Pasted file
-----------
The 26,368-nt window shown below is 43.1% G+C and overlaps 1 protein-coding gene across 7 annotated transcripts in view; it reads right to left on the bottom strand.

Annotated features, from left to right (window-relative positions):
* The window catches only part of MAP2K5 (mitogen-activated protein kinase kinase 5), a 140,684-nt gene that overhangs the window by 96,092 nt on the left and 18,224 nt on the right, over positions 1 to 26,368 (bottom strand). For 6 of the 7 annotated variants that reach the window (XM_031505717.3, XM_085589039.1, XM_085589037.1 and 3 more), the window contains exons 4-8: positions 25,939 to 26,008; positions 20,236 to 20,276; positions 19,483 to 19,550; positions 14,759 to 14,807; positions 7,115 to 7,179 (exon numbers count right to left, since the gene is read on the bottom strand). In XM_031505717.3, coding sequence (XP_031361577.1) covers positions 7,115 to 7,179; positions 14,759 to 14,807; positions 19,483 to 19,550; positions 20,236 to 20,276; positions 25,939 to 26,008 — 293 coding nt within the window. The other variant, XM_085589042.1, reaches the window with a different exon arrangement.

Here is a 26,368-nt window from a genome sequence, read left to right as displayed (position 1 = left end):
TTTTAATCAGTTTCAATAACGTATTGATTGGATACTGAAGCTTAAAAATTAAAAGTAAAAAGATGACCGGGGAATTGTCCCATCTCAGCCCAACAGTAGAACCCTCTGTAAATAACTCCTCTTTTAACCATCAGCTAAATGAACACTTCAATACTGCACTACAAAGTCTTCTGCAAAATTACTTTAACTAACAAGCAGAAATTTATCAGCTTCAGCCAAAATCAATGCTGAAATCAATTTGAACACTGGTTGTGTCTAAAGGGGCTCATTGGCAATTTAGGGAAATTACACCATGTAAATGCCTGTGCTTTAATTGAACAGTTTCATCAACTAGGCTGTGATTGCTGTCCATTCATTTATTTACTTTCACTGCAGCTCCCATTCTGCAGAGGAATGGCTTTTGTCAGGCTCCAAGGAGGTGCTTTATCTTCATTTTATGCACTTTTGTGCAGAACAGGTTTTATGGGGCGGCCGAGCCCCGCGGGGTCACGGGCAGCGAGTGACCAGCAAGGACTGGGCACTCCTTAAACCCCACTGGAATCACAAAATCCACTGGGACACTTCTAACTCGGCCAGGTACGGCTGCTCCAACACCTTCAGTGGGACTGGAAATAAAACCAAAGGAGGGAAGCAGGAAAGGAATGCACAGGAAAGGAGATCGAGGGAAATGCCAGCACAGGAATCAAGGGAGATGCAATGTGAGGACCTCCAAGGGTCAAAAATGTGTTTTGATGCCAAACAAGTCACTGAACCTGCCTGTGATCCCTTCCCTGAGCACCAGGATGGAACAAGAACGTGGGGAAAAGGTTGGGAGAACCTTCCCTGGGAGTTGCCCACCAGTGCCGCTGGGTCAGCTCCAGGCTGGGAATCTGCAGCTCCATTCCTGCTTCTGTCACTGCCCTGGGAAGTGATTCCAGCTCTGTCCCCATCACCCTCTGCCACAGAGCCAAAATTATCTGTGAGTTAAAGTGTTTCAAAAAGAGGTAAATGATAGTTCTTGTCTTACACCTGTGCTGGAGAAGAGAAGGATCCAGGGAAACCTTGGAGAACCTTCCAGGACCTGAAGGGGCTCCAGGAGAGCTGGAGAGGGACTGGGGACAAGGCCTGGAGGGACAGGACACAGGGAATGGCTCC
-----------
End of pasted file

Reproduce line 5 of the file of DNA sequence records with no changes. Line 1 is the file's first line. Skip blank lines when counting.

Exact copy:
TTTTAATCAGTTTCAATAACGTATTGATTGGATACTGAAGCTTAAAAATTAAAAGTAAAAAGATGACCGGGGAATTGTCCCATCTCAGCCCAACAGTAGAACCCTCTGTAAATAACTCCTCTTTTAACCATCAGCTAAATGAACACTTCAATACTGCACTACAAAGTCTTCTGCAAAATTACTTTAACTAACAAGCAGAAATTTATCAGCTTCAGCCAAAATCAATGCTGAAATCAATTTGAACACTGGTTGTGTCTAAAGGGGCTCATTGGCAATTTAGGGAAATTACACCATGTAAATGCCTGTGCTTTAATTGAACAGTTTCATCAACTAGGCTGTGATTGCTGTCCATTCATTTATTTACTTTCACTGCAGCTCCCATTCTGCAGAGGAATGGCTTTTGTCAGGCTCCAAGGAGGTGCTTTATCTTCATTTTATGCACTTTTGTGCAGAACAGGTTTTATGGGGCGGCCGAGCCCCGCGGGGTCACGGGCAGCGAGTGACCAGCAAGGACTGGGCACTCCTTAAACCCCACTGGAATCACAAAATCCACTGGGACACTTCTAACTCGGCCAGGTACGGCTGCTCCAACACCTTCAGTGGGACTGGAAATAAAACCAAAGGAGGGAAGCAGGAAAGGAATGCACAGGAAAGGAGATCGAGGGAAATGCCAGCACAGGAATCAAGGGAGATGCAATGTGAGGACCTCCAAGGGTCAAAAATGTGTTTTGATGCCAAACAAGTCACTGAACCTGCCTGTGATCCCTTCCCTGAGCACCAGGATGGAACAAGAACGTGGGGAAAAGGTTGGGAGAACCTTCCCTGGGAGTTGCCCACCAGTGCCGCTGGGTCAGCTCCAGGCTGGGAATCTGCAGCTCCATTCCTGCTTCTGTCACTGCCCTGGGAAGTGATTCCAGCTCTGTCCCCATCACCCTCTGCCACAGAGCCAAAATTATCTGTGAGTTAAAGTGTTTCAAAAAGAGGTAAATGATAGTTCTTGTCTTACACCTGTGCTGGAGAAGAGAAGGATCCAGGGAAACCTTGGAGAACCTTCCAGGACCTGAAGGGGCTCCAGGAGAGCTGGAGAGGGACTGGGGACAAGGCCTGGAGGGACAGGACACAGGGAATGGCTCC